Toronto's New Apartment Bylaw Aims to Protect Tenants and Crack Down On Bad Landlords

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Toronto’s New Apartment Bylaw Aims to Protect Tenants and Crack Down On Bad Landlords

Also, councillors vote to support MPP Peter Tabuns' move to increase rent protections in Ontario.

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Apartment buildings , condos and Toronto’s growing skyline. Photo by Seekdes (Mike in TO) via Torontoist’s Flickr Pool.

The new apartment bylaw passed by Council yesterday isn’t exactly what tenant advocates imagined, but for apartment renters, it’s a promising step forward.

Owners of “problem properties” like 500 Dawes or 105 West Lodge are a perennial problem for residents, their councillors, and City staff. Detractors have argued that it would be enough to beef up the City’s MRAB program, which audits apartment buildings for compliance with property standards. However, advocates for tenants and low-income residents want the City to have more teeth to deal with squalid apartments and unresponsive landlords.

Josh Matlow (Ward 22, St. Paul’s), chair of the Tenant Issues Committee, envisioned a system like the City’s DineSafe program. As Municipal Licensing and Standards head, Tracey Cook, explained, what staff came up with isn’t licensing—it’s a mandatory registry. That means landlords still don’t need a license, permit, or any particular certification to operate in Toronto. Staff are still looking into creating a DineSafe-type rating and sign system, and will report on it to the Licensing and Standards Committee later this year.

But they’re now required to:

  • Register their building and pay a fee ($10.60 per unit). Note: the registration fee is considered a necessary expense to bring the building into compliance with property standards, so landlords can’t use it as a reason for an AGI (above guideline rent increase).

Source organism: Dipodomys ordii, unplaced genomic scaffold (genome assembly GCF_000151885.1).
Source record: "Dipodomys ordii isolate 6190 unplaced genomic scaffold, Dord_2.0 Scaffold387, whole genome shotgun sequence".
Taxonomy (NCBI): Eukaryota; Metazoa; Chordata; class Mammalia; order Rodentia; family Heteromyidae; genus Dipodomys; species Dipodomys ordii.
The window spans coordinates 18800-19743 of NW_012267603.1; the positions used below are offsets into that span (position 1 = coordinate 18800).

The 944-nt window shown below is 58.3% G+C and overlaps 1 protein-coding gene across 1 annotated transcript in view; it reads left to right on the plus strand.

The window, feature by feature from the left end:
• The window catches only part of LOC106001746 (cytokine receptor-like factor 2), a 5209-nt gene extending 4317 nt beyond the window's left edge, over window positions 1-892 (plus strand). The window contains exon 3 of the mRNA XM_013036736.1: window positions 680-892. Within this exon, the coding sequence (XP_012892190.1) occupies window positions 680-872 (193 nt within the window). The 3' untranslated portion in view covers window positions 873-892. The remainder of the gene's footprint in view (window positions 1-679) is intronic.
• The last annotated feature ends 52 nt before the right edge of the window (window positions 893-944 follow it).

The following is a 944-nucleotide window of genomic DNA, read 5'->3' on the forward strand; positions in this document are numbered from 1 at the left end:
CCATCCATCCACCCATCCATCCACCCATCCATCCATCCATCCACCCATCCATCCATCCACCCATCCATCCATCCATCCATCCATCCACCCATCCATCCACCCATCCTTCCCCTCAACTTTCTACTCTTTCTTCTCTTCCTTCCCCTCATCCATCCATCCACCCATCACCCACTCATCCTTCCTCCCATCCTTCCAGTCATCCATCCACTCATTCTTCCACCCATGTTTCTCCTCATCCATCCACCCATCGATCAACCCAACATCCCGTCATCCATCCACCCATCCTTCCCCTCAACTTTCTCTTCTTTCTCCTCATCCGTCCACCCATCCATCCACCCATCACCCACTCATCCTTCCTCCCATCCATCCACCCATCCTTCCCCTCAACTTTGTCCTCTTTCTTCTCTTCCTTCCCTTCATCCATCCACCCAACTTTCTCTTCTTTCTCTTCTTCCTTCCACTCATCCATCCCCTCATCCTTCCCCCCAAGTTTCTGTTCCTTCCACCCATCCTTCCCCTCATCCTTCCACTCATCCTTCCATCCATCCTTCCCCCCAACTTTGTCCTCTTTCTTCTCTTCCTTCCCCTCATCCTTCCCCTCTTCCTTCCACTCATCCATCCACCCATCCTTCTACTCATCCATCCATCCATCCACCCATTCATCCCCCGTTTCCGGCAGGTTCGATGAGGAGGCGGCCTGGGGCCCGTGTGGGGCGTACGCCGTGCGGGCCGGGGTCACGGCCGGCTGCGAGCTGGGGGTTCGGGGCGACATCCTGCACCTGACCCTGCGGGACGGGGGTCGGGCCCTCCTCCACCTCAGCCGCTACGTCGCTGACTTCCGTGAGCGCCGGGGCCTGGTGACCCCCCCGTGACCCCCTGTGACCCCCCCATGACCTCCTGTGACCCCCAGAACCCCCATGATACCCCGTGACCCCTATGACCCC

• Provide cleaning, maintenance, and security plans.
  • Keep records of tenants’ service requests.
  • Notify tenants about service disruptions, renovations, any MLS audits, and more.
  • Regularly carry out pest inspections and treat infestations proactively.
  • Use certified professionals for repairs and pest control.
  • Fix any property standards issues before renting out a unit to a new tenant.

These are only some of the recommendations; you can find more information in the (pretty readable) report [PDF]. One extra provision worth noting: as well as citywide building audits, there is a planned door-to-door tenant engagement program aimed at low-income and otherwise disadvantaged tenants.

What’s Next?

The City still needs to work out penalties and translating Council’s directions into appropriate legalese. The bylaw comes into effect July 1, 2017, and MLS will report back to Council in a year on their progress.

Tenants having problems with their landlords can call 311, the FMTA hotline, a legal clinic, or their city councillor.

 

Rent Control

Another landlord/tenant decision that’s worth noting for the record: councillors voted 32-11 in favour of a motion from councillor Mary Fragedakis (Ward 29, Toronto-Danforth) to support MPP Peter Tabuns’ new rent control legislation seeking at closing the 1991 loophole, which would go a long way to fix the city’s current housing crisis.

Mayor John Tory voted against the motion.


Correction: An earlier version of this article said a colour coded system for the front door is unlikely. When in fact, staff are still looking into creating a DineSafe-type rating and sign system, and will report on it to the Licensing and Standards Committee later this year. Torontoist regrets the error.

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